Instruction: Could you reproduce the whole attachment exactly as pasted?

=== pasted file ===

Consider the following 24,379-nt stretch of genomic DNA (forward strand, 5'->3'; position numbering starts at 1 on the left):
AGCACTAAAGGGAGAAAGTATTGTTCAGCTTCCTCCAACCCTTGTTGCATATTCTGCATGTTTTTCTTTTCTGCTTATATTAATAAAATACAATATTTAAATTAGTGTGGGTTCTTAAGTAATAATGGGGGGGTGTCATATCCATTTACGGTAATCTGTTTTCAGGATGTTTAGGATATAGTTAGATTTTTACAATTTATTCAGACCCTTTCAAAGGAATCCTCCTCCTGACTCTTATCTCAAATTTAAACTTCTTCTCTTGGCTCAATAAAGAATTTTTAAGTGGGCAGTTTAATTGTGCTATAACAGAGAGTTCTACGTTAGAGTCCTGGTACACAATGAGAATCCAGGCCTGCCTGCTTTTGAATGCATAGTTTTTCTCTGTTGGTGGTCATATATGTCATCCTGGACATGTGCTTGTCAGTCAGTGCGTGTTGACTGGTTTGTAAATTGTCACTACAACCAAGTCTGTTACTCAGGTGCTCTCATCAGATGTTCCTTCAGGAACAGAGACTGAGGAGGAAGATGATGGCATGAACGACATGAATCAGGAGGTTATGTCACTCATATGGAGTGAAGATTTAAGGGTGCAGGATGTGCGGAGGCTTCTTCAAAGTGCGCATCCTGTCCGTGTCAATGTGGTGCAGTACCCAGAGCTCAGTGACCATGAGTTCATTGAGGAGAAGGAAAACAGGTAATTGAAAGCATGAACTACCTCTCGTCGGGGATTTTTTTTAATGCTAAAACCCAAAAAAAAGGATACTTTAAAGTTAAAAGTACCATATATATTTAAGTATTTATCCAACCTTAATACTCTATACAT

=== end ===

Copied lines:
Consider the following 24,379-nt stretch of genomic DNA (forward strand, 5'->3'; position numbering starts at 1 on the left):
AGCACTAAAGGGAGAAAGTATTGTTCAGCTTCCTCCAACCCTTGTTGCATATTCTGCATGTTTTTCTTTTCTGCTTATATTAATAAAATACAATATTTAAATTAGTGTGGGTTCTTAAGTAATAATGGGGGGGTGTCATATCCATTTACGGTAATCTGTTTTCAGGATGTTTAGGATATAGTTAGATTTTTACAATTTATTCAGACCCTTTCAAAGGAATCCTCCTCCTGACTCTTATCTCAAATTTAAACTTCTTCTCTTGGCTCAATAAAGAATTTTTAAGTGGGCAGTTTAATTGTGCTATAACAGAGAGTTCTACGTTAGAGTCCTGGTACACAATGAGAATCCAGGCCTGCCTGCTTTTGAATGCATAGTTTTTCTCTGTTGGTGGTCATATATGTCATCCTGGACATGTGCTTGTCAGTCAGTGCGTGTTGACTGGTTTGTAAATTGTCACTACAACCAAGTCTGTTACTCAGGTGCTCTCATCAGATGTTCCTTCAGGAACAGAGACTGAGGAGGAAGATGATGGCATGAACGACATGAATCAGGAGGTTATGTCACTCATATGGAGTGAAGATTTAAGGGTGCAGGATGTGCGGAGGCTTCTTCAAAGTGCGCATCCTGTCCGTGTCAATGTGGTGCAGTACCCAGAGCTCAGTGACCATGAGTTCATTGAGGAGAAGGAAAACAGGTAATTGAAAGCATGAACTACCTCTCGTCGGGGATTTTTTTTAATGCTAAAACCCAAAAAAAAGGATACTTTAAAGTTAAAAGTACCATATATATTTAAGTATTTATCCAACCTTAATACTCTATACAT